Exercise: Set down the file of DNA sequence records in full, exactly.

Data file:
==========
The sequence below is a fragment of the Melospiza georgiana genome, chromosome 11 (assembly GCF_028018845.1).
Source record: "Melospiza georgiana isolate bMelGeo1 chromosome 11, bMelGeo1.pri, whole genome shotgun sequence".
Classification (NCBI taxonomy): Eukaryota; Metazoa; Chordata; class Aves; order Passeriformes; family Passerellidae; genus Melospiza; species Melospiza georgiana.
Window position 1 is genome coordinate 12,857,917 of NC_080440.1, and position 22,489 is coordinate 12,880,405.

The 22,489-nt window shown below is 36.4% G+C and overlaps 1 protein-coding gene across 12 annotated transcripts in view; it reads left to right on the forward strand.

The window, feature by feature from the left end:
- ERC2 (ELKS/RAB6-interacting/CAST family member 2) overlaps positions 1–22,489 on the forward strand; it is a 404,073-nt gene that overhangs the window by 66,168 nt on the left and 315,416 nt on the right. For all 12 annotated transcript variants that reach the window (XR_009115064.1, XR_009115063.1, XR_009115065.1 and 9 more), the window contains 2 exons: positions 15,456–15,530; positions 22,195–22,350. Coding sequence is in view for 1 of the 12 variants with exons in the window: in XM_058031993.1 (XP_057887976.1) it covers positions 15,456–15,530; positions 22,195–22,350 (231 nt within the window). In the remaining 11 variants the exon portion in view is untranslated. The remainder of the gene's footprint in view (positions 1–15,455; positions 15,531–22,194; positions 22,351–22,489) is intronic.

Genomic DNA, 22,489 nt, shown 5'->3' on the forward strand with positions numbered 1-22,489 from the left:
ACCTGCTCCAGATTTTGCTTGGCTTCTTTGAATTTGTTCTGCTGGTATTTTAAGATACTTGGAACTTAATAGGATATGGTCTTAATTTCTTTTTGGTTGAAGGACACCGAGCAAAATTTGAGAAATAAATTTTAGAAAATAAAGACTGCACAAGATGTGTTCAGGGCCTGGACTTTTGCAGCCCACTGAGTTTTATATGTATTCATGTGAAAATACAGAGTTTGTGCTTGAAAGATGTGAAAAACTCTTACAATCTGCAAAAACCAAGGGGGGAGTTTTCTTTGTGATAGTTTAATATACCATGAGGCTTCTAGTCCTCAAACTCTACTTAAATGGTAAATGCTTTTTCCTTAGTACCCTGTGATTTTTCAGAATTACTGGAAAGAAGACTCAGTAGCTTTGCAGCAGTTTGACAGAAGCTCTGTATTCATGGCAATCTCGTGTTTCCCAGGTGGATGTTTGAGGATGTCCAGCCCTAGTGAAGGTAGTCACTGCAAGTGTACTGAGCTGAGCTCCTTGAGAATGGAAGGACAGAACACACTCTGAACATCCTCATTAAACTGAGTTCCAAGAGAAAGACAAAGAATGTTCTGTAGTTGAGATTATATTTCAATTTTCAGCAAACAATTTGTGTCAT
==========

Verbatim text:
The sequence below is a fragment of the Melospiza georgiana genome, chromosome 11 (assembly GCF_028018845.1).
Source record: "Melospiza georgiana isolate bMelGeo1 chromosome 11, bMelGeo1.pri, whole genome shotgun sequence".
Classification (NCBI taxonomy): Eukaryota; Metazoa; Chordata; class Aves; order Passeriformes; family Passerellidae; genus Melospiza; species Melospiza georgiana.
Window position 1 is genome coordinate 12,857,917 of NC_080440.1, and position 22,489 is coordinate 12,880,405.

The 22,489-nt window shown below is 36.4% G+C and overlaps 1 protein-coding gene across 12 annotated transcripts in view; it reads left to right on the forward strand.

The window, feature by feature from the left end:
- ERC2 (ELKS/RAB6-interacting/CAST family member 2) overlaps positions 1–22,489 on the forward strand; it is a 404,073-nt gene that overhangs the window by 66,168 nt on the left and 315,416 nt on the right. For all 12 annotated transcript variants that reach the window (XR_009115064.1, XR_009115063.1, XR_009115065.1 and 9 more), the window contains 2 exons: positions 15,456–15,530; positions 22,195–22,350. Coding sequence is in view for 1 of the 12 variants with exons in the window: in XM_058031993.1 (XP_057887976.1) it covers positions 15,456–15,530; positions 22,195–22,350 (231 nt within the window). In the remaining 11 variants the exon portion in view is untranslated. The remainder of the gene's footprint in view (positions 1–15,455; positions 15,531–22,194; positions 22,351–22,489) is intronic.

Genomic DNA, 22,489 nt, shown 5'->3' on the forward strand with positions numbered 1-22,489 from the left:
ACCTGCTCCAGATTTTGCTTGGCTTCTTTGAATTTGTTCTGCTGGTATTTTAAGATACTTGGAACTTAATAGGATATGGTCTTAATTTCTTTTTGGTTGAAGGACACCGAGCAAAATTTGAGAAATAAATTTTAGAAAATAAAGACTGCACAAGATGTGTTCAGGGCCTGGACTTTTGCAGCCCACTGAGTTTTATATGTATTCATGTGAAAATACAGAGTTTGTGCTTGAAAGATGTGAAAAACTCTTACAATCTGCAAAAACCAAGGGGGGAGTTTTCTTTGTGATAGTTTAATATACCATGAGGCTTCTAGTCCTCAAACTCTACTTAAATGGTAAATGCTTTTTCCTTAGTACCCTGTGATTTTTCAGAATTACTGGAAAGAAGACTCAGTAGCTTTGCAGCAGTTTGACAGAAGCTCTGTATTCATGGCAATCTCGTGTTTCCCAGGTGGATGTTTGAGGATGTCCAGCCCTAGTGAAGGTAGTCACTGCAAGTGTACTGAGCTGAGCTCCTTGAGAATGGAAGGACAGAACACACTCTGAACATCCTCATTAAACTGAGTTCCAAGAGAAAGACAAAGAATGTTCTGTAGTTGAGATTATATTTCAATTTTCAGCAAACAATTTGTGTCAT